With my flight to London due to arrive at around 6:00 am local time, I knew there would be a bit of time before I could check into my hotel. Having visited the city numerous times before, I wasn’t worried about trying to see everything possible. Instead, I was more concerned about my lack of sleep from my red eye. I have tried day rates at airport hotels before, but they tend to be for eight hours and a bit expensive for what I need (The Hilton Gatwick has day rates). A friend told me how she stayed at the Yotel in Gatwick airport during a long layover, so I decided to check it out.
Yotel’s combine efficiency and technology to offer value-priced city center hotels and airport cabins in compact spaces. They are not somewhere you’d stay for a long time, but rather a quick in and out.
Once I knew I would be arriving early to London, I made a reservation on Yotel’s website. It was quick and easy and you are asked to pay in advance (rates are refundable within 24 hours of arrival). I booked a five hour slot and paid £49 for a standard cabin, which is 75 sq. feet (7 sq. meters) and includes a private single bed, toilet, shower, sink, TV, multiple power and charging ports and a work station. You can select whether you’d like an upper or lower berth for a couple extra pounds. You can also book a 110 sq. feet (10 sq. meters) premium cabin with a double bed or two twin beds (one upper berth) that will fit two people. There is a minimum of four hours needed for booking and prices start at £39.
My flight was a bit delayed, so I was almost an hour late to my check-in. The gentleman behind the desk recognized this and extended my reservation for an hour. It was not expected, but very much appreciated. He also offered me a free hot drink or bottled water, informed me a bit about the hotel, handed me my cabin key and directed me to my room.
The cabins have either two steps up or two steps down and beds that you either hop up or down on. There are “windows” to the hallway, which have blinds you can close. The image below is of a lower berth cabin.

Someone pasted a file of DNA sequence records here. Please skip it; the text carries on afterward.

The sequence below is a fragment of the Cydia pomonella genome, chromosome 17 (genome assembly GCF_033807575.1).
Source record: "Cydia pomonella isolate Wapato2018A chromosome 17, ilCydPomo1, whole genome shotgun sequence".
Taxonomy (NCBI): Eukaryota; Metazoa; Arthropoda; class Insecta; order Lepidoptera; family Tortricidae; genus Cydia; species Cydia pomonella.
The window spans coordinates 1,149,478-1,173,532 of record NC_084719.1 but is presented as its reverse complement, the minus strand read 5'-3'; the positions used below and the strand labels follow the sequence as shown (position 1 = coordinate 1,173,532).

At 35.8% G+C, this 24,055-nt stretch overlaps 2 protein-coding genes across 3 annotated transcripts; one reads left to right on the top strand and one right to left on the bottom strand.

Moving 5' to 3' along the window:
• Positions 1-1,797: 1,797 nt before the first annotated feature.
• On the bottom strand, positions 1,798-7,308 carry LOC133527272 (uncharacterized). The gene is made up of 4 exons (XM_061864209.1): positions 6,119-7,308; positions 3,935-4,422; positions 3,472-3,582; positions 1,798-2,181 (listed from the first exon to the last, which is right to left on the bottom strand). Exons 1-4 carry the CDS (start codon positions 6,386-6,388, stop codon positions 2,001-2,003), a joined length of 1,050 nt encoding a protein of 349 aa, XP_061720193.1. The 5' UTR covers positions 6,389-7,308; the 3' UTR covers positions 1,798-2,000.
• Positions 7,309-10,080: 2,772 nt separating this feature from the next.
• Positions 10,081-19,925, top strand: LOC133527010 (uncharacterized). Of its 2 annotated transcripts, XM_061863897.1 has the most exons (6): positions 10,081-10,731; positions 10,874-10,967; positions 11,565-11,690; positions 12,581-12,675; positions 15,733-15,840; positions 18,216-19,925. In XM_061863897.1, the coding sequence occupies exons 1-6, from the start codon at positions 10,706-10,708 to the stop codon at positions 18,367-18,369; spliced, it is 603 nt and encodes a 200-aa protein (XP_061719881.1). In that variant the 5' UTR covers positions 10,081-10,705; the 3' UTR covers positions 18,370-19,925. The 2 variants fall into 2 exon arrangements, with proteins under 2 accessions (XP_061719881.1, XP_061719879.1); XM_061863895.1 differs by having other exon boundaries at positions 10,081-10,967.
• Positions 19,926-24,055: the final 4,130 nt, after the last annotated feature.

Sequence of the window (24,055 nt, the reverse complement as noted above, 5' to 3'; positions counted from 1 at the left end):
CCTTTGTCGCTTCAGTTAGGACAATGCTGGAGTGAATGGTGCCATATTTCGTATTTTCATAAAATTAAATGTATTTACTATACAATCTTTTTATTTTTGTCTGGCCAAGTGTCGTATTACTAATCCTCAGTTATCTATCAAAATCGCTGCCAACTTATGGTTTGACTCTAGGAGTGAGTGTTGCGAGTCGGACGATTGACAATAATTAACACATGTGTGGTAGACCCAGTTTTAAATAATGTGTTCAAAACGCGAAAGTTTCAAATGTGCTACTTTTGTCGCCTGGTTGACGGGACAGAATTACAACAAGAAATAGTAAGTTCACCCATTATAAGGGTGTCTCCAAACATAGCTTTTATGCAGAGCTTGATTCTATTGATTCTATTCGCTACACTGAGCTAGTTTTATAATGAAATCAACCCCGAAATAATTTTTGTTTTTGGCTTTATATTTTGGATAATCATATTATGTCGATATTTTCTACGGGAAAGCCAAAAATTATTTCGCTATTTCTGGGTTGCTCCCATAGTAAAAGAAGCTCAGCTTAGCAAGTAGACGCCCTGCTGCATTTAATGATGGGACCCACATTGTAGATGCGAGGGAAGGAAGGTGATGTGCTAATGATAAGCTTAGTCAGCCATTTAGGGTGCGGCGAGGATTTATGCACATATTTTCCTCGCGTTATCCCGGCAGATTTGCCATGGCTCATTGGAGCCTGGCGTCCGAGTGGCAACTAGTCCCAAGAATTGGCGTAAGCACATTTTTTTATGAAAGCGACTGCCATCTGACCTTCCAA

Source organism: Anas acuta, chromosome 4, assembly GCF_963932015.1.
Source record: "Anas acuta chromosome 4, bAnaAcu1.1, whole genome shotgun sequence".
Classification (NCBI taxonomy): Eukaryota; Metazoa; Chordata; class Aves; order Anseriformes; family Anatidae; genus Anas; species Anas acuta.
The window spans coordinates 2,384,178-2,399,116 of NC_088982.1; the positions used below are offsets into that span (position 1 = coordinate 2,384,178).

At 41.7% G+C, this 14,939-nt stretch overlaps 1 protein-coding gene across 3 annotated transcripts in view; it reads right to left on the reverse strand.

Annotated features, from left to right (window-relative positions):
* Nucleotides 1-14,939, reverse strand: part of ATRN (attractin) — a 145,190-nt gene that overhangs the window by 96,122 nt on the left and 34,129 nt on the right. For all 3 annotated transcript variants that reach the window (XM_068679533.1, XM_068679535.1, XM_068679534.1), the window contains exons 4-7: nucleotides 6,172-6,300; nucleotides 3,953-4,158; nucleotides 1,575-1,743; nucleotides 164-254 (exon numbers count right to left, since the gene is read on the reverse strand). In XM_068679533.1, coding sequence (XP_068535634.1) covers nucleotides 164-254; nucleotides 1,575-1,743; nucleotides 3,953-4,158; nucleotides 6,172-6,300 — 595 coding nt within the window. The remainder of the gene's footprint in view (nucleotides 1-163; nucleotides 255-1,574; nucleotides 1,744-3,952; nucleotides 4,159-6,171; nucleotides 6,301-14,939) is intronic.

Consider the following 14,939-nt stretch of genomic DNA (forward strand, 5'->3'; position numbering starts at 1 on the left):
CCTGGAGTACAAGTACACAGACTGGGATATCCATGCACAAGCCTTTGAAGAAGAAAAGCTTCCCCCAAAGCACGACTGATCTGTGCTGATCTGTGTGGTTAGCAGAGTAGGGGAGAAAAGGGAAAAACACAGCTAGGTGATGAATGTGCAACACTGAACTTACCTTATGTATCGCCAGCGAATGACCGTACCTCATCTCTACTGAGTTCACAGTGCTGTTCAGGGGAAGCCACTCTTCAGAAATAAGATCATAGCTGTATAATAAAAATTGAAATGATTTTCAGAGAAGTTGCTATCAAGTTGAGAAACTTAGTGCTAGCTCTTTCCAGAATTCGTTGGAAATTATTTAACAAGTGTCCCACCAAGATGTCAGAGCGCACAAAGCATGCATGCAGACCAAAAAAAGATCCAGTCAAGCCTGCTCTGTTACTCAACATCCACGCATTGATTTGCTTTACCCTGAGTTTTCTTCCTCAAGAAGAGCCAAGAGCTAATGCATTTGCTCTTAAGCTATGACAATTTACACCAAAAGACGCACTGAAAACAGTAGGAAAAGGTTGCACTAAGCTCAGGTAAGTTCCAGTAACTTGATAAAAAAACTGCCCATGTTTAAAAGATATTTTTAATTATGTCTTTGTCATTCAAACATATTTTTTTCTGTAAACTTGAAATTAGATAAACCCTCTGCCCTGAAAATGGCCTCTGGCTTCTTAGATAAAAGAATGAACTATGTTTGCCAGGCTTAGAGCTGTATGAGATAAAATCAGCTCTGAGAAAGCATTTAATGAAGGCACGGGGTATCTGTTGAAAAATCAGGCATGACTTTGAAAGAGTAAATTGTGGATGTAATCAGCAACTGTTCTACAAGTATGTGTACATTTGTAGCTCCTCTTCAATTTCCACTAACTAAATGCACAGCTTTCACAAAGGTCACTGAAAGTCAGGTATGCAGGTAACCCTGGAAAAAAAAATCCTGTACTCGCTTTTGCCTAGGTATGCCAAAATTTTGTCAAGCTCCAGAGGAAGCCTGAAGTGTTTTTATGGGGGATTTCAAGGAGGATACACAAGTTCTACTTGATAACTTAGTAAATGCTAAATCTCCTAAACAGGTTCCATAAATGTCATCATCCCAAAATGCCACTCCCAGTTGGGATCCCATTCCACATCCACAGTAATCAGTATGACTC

My room was an upper berth cabin. It was compact, but did the job. I had enough room to store my bags and also walk around. The bed had a pull down step, and I’d recommend for my fellow short folks or those who have mobility challenges to pay the couple pounds for the lower berth. The bed was comfortable and there was a TV in the little sleep pod area. There was a table that could be folded down and a folding stool if you wanted to work in the cabin. There were three different types of lighting – purple mood lighting, a bathroom light and the full cabin light. The plugs and charging station were next to the bed.
In many pod-type hotels, you don’t have a bathroom or space to store your luggage. This bathroom was clean, modern and very functional. While I didn’t take a shower, it looked like a nice rain shower and had shower gel and towels included.
I didn’t really know what to expect from the pod cabins, but I was very pleased. The bed was comfortable, the room was clean (so clean you could smell it, which was a little much in a small space!) and I got a couple of hours of sleep, which was my main goal. I felt safe, appreciated the good service and had my stuff with me at all times. I would definitely stay again, although I’d probably book a lower berth.
As a side note, I was awoken in my pod by my phone informing me that Anthony Bourdain had died of suicide. This past year I’ve been chasing my dreams, seeing the world and telling stories. None of this would have happened without Anthony Bourdain (including staying in a pod cabin!) His books and TV shows inspired me and gave me the courage to experience the world. I’m sure there are many others like me. I wish he knew that.
Have you ever stayed in a pod, a hotel cabin or any other unique accommodation? Where was it? What did you think and would you recommend it?